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Hanukkah Special — Day Two | Theme & Core Experience

Yesterday, on the first day of Hanukkah, we sounded out the historical context of the Hanukkah story, thereby eliminating a historical combat or strategy game. Now we will turn to the meaning or meanings that Hanukkah has acquired over time, from the Talmud until today, to find our purposeful/educational game’s theme and its core experience in one of the four dimensions, i.e., Game Mechanics, Ludology, Cinematology, or Narratology.

Let’s start with a micro-primer about how modern Judaism evolved, so we can get a better, deeper understanding of Hanukkah. As with most culturally important topics, mistakes will be made without such an understanding.

Now, there is no such thing as a “Judeo-Christian tradition.” That Christians have killed Jews with abandon for almost two millennia should already give you a hint that such a “tradition” is nonsensical to the highest degree. And while that should certainly suffice, it goes even deeper than that.

On the one hand, not only did the earliest Christians establish and evolve their own religious procedures and liturgies to differentiate themselves from the Jews. With the exception of the “Famous Ten Rules,” these early Christians also hurriedly ditched the Jewish mitzvoth, i.e., commandments, like the kosher rules and a few hundred others, to make their new religion more attractive to non-Jews. (Spoiler: it worked.)

On the other hand, after the destruction of Jerusalem and the Second Temple, resettlement and migration, Jewish traditions evolved considerably throughout the diaspora. Judaism today isn’t the Judaism from around the time of Caesar Augustus, as Christianity today isn’t the Christianity of the Apostolic Age.

Finally, and here’s the kicker, major parts if not the major part of what has shaped modern Judaism from the early Roman Empire onward has developed in Egypt, North Africa, Israel under Ottoman rule, and, prominently, what we now call Iraq, first under Sasanian and then under Muslim rule, not in Europe under Christian rule. And this comes around to bite those who proclaim a “Judeo-Christian tradition,” because the only thing they proclaim is an artificial positioning of Jews and Christians against Muslims, under whose rule and in whose societies many of the modern Jewish traditions actually evolved. If someone proclaims “Judeo-Christian tradition” or “Judeo-Christian values,” it might just be ignorance. But in most cases you can be pretty sure it’s deliberately Islamophobic and a blatant instrumentalization of the Jewish experience.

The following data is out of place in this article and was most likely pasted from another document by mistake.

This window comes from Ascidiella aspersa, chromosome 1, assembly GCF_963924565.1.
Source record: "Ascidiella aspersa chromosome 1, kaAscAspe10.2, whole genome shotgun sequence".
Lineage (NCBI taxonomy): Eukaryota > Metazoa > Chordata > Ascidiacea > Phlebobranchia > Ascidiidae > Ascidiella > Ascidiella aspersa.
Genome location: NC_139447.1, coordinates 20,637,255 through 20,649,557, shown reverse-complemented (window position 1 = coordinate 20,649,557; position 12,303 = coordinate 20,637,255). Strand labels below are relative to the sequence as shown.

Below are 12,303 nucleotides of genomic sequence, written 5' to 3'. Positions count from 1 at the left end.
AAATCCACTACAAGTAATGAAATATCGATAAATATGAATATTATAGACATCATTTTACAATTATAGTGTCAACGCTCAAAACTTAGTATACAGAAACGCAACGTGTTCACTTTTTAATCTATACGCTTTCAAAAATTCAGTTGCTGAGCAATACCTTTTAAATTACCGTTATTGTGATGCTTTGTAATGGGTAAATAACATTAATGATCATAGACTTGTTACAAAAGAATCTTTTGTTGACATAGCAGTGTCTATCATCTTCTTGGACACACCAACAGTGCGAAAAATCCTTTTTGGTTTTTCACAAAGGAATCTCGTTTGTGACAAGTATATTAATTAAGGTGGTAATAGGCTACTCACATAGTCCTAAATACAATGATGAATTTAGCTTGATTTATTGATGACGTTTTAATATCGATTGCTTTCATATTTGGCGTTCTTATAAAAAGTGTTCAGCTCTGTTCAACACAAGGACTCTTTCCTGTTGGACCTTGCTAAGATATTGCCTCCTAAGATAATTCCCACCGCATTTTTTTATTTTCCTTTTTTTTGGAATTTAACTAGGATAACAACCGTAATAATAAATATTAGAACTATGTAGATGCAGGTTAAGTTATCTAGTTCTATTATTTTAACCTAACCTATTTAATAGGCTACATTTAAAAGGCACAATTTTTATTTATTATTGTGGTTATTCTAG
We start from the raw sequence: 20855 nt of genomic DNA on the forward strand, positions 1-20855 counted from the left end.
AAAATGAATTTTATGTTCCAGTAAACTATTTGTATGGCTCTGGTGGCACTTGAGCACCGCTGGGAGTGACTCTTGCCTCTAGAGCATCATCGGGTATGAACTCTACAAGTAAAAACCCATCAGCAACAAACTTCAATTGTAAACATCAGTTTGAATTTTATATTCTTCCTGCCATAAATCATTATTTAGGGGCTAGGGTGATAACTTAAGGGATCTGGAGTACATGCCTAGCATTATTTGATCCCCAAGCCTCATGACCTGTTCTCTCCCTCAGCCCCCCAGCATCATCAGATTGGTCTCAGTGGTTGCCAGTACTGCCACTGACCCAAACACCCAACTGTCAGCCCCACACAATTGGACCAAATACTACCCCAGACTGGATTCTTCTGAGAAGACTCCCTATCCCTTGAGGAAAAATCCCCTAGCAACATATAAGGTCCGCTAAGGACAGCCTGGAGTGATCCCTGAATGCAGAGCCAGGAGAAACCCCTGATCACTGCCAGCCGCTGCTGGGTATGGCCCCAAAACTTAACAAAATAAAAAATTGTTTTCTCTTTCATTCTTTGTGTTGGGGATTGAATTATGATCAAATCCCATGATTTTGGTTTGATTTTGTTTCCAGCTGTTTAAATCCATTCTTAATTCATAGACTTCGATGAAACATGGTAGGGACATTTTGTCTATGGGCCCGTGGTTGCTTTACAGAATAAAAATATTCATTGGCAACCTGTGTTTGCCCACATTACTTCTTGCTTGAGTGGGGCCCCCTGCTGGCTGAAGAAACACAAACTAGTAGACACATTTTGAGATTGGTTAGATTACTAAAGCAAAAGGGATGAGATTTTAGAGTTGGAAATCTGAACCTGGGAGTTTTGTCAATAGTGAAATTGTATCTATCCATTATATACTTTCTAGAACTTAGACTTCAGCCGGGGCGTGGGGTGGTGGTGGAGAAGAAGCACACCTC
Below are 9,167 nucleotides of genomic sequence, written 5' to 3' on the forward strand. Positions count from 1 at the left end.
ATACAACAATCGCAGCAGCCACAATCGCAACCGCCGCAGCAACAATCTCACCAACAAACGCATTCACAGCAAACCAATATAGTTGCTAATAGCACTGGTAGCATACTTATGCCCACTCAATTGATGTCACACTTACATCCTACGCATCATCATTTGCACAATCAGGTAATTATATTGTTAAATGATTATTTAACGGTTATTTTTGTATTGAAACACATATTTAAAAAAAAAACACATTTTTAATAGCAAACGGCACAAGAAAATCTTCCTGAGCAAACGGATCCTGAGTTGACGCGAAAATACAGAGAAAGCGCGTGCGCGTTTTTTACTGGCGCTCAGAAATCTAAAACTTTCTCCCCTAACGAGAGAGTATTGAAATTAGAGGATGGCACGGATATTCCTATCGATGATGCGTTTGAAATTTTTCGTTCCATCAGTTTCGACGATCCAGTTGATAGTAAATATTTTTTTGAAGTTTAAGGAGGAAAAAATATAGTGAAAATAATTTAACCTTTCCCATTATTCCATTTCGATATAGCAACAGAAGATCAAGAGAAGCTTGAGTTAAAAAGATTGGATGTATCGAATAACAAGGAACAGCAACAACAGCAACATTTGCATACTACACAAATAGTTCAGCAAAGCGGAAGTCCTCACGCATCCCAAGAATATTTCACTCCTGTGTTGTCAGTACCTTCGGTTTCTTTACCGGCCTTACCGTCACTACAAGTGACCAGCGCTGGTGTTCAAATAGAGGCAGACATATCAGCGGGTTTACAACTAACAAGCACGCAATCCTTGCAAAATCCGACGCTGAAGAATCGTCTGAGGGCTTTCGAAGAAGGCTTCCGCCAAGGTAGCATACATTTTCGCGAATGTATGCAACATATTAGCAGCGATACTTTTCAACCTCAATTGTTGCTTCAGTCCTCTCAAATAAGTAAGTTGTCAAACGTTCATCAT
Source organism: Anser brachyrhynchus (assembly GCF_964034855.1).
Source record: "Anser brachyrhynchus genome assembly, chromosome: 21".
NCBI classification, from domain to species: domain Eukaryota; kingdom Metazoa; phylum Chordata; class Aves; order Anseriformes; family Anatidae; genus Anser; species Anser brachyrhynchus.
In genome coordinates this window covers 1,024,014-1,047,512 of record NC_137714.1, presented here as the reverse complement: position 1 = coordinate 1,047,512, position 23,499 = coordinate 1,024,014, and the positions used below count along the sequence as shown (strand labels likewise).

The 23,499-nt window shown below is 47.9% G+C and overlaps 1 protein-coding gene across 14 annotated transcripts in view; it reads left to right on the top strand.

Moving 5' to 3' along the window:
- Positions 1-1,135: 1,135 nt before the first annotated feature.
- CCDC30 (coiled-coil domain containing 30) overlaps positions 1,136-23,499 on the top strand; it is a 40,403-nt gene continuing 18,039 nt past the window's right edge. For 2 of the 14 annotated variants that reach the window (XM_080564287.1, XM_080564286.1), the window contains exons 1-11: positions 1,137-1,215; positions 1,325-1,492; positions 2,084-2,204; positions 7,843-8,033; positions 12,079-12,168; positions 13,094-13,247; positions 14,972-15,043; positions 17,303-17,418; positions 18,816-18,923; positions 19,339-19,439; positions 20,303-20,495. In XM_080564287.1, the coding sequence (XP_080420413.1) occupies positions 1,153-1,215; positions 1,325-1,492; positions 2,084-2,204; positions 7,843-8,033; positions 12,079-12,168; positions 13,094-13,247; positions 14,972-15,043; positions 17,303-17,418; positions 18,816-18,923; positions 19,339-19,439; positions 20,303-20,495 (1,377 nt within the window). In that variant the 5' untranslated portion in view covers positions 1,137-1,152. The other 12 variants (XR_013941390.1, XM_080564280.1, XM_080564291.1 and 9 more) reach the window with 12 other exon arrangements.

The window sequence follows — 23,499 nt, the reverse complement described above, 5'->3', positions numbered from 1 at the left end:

How is this important for Hanukkah and our game?

As we know from yesterday’s historical overview, Hanukkah as the Miracle of the Lights festival is not a Jewish tradition from pre-diaspora Israel, and it’s certainly not a festival Christians should celebrate to “connect with their Jewish roots” or something along these lines. Because Hanukkah isn’t part of these roots! Rabbi Yeshua, whether he was an actual individual or a composite character created from revolutionary, messianic rabbinical leaders who clearly existed at the time, certainly celebrated Pesach, or Passover, but he certainly didn’t celebrate Hanukkah. (Or Christmas, for that matter.)

Thus, as Christians celebrating Hanukkah as welcome guests with Jewish friends is great and wonderful but Christians celebrating a “Christian Hanukkah” is not, this gives us our first tangible design parameter: if we want to make the game playable for everybody, we have to design it in a way that non-Jewish players can partake in it as welcome guests without having to “play-act” Jewish rituals. We will pick up on this tomorrow, on the third day of Hanukkah, as we explore possible target audiences and the game’s unique selling proposition, or USP.